up-front costs that, if not substantially mitigated, will provide a further barrier to homeownership.

The HBRAMA comments on the draft Stretch Code Update and New Specialized Stretch Code include:

  • MassSave Incentives for 1-4 unit residences have been increased. The cost to achieve the required metrics for either Tier 1 or Tier 2, however, are likely to exceed the financial incentive and therefor will not actually incentivize as many projects as hoped. This is particularly true of the Tier 1 incentive which comes with a required HERS score of 35 or lower and ACH/50 of 1 or lower.

  • The requirement of rooftop solar on residential low rise buildings utilizing fossil fuels will unnecessarily add costs that render such projects unfeasible as a majority of the homes built fall into this category and many of these projects are in areas with existing access to natural gas. In addition, many currently active residential developments and developments that are in the approval process that already have or have planned natural gas lines. If the solar requirement is imposed on such projects, which already have their lots defined and structures sited as approved by the municipality, builders may have to return to planning boards for changes to subdivision plans to accommodate the solar requirement due to orientation issues.

  • A recommendation that the DOER establish an advisory committee of interested and qualified stakeholders, including representatives of the HBRAMA, to facilitate a dialogue with the department prior to it finalizing these codes.

  • A recommendation that the DOER establish a 1-year concurrency period under which housing projects already underway or for which permits or approvals have been applied for but not yet granted, may be built under the base Energy Code or the Stretch Energy Code, if applicable.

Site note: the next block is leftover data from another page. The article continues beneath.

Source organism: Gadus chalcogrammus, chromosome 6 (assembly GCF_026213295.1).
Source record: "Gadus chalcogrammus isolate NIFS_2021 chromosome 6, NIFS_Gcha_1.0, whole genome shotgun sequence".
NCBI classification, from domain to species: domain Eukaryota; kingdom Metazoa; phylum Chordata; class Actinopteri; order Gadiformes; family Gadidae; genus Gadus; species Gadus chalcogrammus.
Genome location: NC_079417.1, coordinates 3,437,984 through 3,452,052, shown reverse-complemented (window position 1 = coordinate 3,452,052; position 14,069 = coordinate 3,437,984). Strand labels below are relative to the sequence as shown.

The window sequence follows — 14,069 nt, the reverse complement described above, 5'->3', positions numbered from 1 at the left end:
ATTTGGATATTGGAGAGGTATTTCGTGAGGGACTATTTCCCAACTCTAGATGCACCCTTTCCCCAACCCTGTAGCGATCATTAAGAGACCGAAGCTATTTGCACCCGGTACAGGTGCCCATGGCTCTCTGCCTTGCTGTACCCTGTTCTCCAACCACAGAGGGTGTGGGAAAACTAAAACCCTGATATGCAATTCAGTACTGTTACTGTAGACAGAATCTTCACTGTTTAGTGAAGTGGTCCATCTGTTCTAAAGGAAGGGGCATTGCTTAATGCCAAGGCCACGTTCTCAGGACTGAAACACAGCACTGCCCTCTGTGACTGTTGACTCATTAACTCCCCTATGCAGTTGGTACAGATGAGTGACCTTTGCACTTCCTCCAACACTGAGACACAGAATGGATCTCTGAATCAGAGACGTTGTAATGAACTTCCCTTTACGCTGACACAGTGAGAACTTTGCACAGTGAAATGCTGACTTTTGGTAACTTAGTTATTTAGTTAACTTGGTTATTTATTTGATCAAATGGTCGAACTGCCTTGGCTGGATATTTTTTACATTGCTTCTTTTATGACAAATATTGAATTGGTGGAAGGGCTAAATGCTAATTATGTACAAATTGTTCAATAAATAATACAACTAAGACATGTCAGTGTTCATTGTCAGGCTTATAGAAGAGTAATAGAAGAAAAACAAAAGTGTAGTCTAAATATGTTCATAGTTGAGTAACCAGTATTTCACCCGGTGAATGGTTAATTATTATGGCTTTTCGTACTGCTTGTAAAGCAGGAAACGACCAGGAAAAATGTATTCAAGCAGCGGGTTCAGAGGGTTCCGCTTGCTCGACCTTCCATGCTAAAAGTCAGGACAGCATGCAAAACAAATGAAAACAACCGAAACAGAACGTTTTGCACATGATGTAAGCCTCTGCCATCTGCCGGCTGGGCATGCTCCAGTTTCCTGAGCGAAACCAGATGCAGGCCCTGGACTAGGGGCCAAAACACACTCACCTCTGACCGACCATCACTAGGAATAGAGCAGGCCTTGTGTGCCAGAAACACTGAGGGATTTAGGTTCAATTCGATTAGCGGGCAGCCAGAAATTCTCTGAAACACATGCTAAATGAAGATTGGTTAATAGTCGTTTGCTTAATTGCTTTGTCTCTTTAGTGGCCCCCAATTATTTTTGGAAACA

A copy of the association’s comments can be found [here].
HBRAMA engages communications consultant

The HBRAMA has retained a strategic communications firm to help it develop a public affairs campaign to raise awareness about the effect of the Commonwealth’s “net zero” initiative on housing production, including educating the public about the significant cost involved in constructing housing that complies with the proposed standards, and the resultant economic impacts.

Based in Newton, the Ball Consulting Group has a long and successful track record of developing and implementing strategic communications campaigns. Led by its founder, David Ball, it has worked with statewide and national organizations in building and running these programs, and have won awards for this work. The firm works with varied organizations and has served many state and national trade associations and cause-related organizations.

The HBRAMA chose the Ball Consulting Group, in part, for its familiarity with real estate development and construction issues. It worked with the MIT Center for Real Estate between 2015 and 2016 and again between 2019 and 2020.

With much interest in housing affordability and climate change, the campaign will leverage many different media formats to bring the association’s message forward, including: interviews with business reporters; thought leadership pieces, such as op-eds; pitching Boston and national journalists who cover policy topics in-depth; as well as radio shows and podcasts.

The HBRAMA is not opposed to more sustainable building. It understands the impact of climate change. “Net zero” regulations, however, must by grounded in reality and implemented with a viable and achievable timeframe. Massachusetts has two existential crises: one is housing affordability and the other is the climate crisis. The association’s message is simple, we cannot seek to resolve one crisis at the expense of the other. The Commonwealth must develop policies that advance both housing and climate.
HBRAMA sponsored resolution on Climate and Housing adopted as policy by NAHB

During the International Builders Show HBRAMA members were successful is pushing for the adoption of a resolution titled NAHB Support for Housing and Climate. The resolution call for any move by state or federal entities toward net zero construction code changes must take into account the aggregate cost implications on housing affordability and housing production and implement cost mitigating proposals to offset the aggregate increased cost of construction. Click for the full resolution wording as adopted by the Leadership Council of NAHB.
HBRAMA Mourns the Passing of Long Time Members

Richard J. "Dick" Bleakley, Sr.
March 30, 1955 - March 8, 2022
Northeast Builders Association

Donald A. Baker
August 20, 1932 – March 11, 2022
Builders and Remodelers Association of Greater Boston

Alan David Carroll
April 21, 1957 – March 15, 2022
Northeast Builders Association